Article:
August 27, 2014

Zen Activism.

Lord Jim/Flickr

The world is going to hell in a hand basket.

I think that is something we can all agree upon, isn’t it?

With ISIS in Syria and Iraq, to global warming, deforestation, rates of extinction being the highest since the last ice age, Monsanto’s GMOs, blood diamonds, BPA in plastics, skin cancer, the obesity epidemic, racism, sexism or you name it, how do we choose what to worry about?

I simply do not have time or energy to be stressed out about all of the things that warrant my concern.

When I prepare my food each day, I think about keeping my animal products to less than two ounces per day, because I read Dr. Colin Campbell’s book, the China Study.

Skinny Bitch by Rory Freedman and Kim Barouin passionately proclaims eliminating consumption of all animal products to eradicate cruel actions against livestock farmed en-mass, and warns against the ills of GMOs and artificial sweeteners.

Ani’s Raw Food Kitchen by Ani Phyo informs us that we could feed all the hungry human mouths in the world with the food that we feed our livestock in America, not to mention critically reduce the number one greenhouse gas offenders—methane from cow poop, which exceeds that of the entire auto industry.

So by the end of breakfast, I have confronted enough depressing information to make me want to crawl back in bed with an Adderall and some vodka.

Honestly, I want to have compassion for all of the suffering in the world, and I want to protect the environment for my future children.

At the same time, I am a yogi who practices Zen philosophy. I struggle mentally with a balance of finding a place of inner bliss without being complacent in the world. I know that I cannot buy organic, plant an orchard, ensure that my diamond is conflict free, ride my bike everywhere, recycle everything, eat vegan, avoid commercial flights, use glass instead of plastic containers and use the oven instead of the microwave everyday, all the time.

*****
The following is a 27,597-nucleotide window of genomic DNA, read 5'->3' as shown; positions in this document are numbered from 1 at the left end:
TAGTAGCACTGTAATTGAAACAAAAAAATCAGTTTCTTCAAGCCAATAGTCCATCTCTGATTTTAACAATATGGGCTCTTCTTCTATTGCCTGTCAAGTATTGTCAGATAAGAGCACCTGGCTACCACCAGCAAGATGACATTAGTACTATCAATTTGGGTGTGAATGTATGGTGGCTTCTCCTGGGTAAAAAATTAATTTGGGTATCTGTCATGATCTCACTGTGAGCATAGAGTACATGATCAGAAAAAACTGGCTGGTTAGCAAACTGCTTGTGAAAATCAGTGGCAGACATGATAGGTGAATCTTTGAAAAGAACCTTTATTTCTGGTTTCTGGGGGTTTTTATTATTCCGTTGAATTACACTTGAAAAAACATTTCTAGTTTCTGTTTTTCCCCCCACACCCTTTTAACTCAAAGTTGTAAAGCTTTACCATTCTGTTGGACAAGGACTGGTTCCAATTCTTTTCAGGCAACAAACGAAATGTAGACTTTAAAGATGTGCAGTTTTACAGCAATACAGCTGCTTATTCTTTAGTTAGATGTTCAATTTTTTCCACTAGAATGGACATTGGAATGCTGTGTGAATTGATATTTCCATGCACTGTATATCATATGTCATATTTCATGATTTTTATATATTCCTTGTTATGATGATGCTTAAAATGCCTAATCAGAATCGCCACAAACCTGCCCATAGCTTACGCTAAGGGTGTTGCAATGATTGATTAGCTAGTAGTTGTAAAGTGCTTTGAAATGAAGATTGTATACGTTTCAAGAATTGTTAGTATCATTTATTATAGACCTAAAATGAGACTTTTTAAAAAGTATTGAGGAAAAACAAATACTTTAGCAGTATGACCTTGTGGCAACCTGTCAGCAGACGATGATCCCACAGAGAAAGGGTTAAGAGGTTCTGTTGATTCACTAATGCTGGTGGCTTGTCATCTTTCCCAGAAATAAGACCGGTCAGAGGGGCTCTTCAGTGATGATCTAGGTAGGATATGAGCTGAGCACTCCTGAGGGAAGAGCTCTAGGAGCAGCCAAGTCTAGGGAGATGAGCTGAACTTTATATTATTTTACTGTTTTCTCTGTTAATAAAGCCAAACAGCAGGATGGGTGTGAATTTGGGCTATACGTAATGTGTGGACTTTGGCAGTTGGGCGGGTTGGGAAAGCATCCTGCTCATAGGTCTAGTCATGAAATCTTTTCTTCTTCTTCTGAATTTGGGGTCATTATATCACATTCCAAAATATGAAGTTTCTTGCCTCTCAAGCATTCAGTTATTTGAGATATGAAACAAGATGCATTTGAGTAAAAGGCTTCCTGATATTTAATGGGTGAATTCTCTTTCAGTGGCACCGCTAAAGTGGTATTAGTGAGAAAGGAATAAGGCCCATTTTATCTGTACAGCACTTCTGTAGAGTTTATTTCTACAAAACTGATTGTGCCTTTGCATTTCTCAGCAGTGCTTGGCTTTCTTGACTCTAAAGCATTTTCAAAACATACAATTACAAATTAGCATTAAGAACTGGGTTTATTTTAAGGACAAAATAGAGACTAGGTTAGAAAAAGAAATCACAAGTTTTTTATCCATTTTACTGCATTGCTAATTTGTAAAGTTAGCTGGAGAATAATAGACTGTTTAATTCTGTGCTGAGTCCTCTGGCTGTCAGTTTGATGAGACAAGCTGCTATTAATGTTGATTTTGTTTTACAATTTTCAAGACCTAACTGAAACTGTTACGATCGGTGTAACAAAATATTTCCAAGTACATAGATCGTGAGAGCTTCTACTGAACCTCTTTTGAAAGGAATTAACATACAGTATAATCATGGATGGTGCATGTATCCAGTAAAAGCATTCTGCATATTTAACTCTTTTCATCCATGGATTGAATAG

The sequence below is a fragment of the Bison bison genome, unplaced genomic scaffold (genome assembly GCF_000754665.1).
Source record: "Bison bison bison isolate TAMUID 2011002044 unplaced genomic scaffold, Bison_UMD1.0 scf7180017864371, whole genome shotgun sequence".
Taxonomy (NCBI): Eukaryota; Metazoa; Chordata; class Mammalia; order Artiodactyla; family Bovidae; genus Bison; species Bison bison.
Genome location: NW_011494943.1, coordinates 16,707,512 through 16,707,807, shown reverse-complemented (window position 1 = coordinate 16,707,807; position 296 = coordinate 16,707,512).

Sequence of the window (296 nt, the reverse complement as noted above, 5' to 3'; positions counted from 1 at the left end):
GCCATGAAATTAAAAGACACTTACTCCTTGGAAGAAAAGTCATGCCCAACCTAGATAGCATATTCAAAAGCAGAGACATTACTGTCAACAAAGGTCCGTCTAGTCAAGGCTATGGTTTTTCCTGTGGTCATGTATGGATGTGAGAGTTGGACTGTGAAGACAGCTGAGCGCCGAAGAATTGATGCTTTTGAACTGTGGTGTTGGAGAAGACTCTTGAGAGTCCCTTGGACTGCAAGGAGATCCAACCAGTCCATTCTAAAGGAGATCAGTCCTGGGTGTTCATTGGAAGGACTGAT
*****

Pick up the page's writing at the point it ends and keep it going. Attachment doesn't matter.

But I can some of the time. And so can you.

I believe in Gandhi’s message, “Be the change you wish to see in the world.” How do we find the right balance of Zen bliss and conscientious activism? Am I an activist about the right stuff? I do not know the right answer, but I have found that I feel better about the problem just by bringing awareness to the fact that I have choices that I can make everyday life that make a difference.

I follow my passions. I vote with my dollars. I buy locally when I can. I recycle when I can. I make an effort to eat vegan or at least vegetarian as much as possible. When I cannot or do not make a choice that aligns with my “ideal self,” I try not to judge myself, and recognize that I made a choice that is not in alignment with who I want to be. This honesty allows me to feel at peace, without encouraging stagnation.

A friend long ago warned me that I was starting to alienate my friends by being passionate about every injustice that I read on the news. He helped me realize that my activism was actually passive, because I was really just complaining to my friends and poisoning our positive social environment.

So as you contemplate what you are passionate about, and how you can make a difference in the world, first remember that your actions, not your complaints, are what change the future.

There are over 300 million Americans. If every American made one small change per day towards living with awareness of the environment and global suffering, imagine how quickly we could change the future of America, and of the world.

Warren Buffet reminds us that, “Someone is sitting in the shade today because someone planted a tree long ago.”

What can you do today to make difference?




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Eliza Groff

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